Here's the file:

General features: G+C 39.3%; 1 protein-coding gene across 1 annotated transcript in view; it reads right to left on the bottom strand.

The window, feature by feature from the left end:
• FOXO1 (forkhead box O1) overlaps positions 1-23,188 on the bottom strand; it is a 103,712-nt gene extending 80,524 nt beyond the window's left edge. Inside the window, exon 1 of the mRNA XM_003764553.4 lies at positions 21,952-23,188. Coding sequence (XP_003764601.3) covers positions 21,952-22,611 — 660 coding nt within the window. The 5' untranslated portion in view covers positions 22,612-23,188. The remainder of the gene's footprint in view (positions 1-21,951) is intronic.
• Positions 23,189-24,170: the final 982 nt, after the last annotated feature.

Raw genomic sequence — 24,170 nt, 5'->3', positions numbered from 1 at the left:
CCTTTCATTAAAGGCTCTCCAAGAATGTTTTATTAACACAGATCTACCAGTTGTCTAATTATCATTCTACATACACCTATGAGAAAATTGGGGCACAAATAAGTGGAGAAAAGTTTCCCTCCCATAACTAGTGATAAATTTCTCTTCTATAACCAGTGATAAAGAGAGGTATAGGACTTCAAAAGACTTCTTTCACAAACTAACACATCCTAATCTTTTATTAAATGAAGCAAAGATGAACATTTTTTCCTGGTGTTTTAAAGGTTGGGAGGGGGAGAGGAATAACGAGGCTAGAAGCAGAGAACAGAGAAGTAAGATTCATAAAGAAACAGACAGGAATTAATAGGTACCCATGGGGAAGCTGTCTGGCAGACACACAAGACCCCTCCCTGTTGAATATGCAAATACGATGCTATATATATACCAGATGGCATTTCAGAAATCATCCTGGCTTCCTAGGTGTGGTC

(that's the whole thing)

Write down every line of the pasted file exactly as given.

General features: G+C 39.3%; 1 protein-coding gene across 1 annotated transcript in view; it reads right to left on the bottom strand.

The window, feature by feature from the left end:
• FOXO1 (forkhead box O1) overlaps positions 1-23,188 on the bottom strand; it is a 103,712-nt gene extending 80,524 nt beyond the window's left edge. Inside the window, exon 1 of the mRNA XM_003764553.4 lies at positions 21,952-23,188. Coding sequence (XP_003764601.3) covers positions 21,952-22,611 — 660 coding nt within the window. The 5' untranslated portion in view covers positions 22,612-23,188. The remainder of the gene's footprint in view (positions 1-21,951) is intronic.
• Positions 23,189-24,170: the final 982 nt, after the last annotated feature.

Raw genomic sequence — 24,170 nt, 5'->3', positions numbered from 1 at the left:
CCTTTCATTAAAGGCTCTCCAAGAATGTTTTATTAACACAGATCTACCAGTTGTCTAATTATCATTCTACATACACCTATGAGAAAATTGGGGCACAAATAAGTGGAGAAAAGTTTCCCTCCCATAACTAGTGATAAATTTCTCTTCTATAACCAGTGATAAAGAGAGGTATAGGACTTCAAAAGACTTCTTTCACAAACTAACACATCCTAATCTTTTATTAAATGAAGCAAAGATGAACATTTTTTCCTGGTGTTTTAAAGGTTGGGAGGGGGAGAGGAATAACGAGGCTAGAAGCAGAGAACAGAGAAGTAAGATTCATAAAGAAACAGACAGGAATTAATAGGTACCCATGGGGAAGCTGTCTGGCAGACACACAAGACCCCTCCCTGTTGAATATGCAAATACGATGCTATATATATACCAGATGGCATTTCAGAAATCATCCTGGCTTCCTAGGTGTGGTC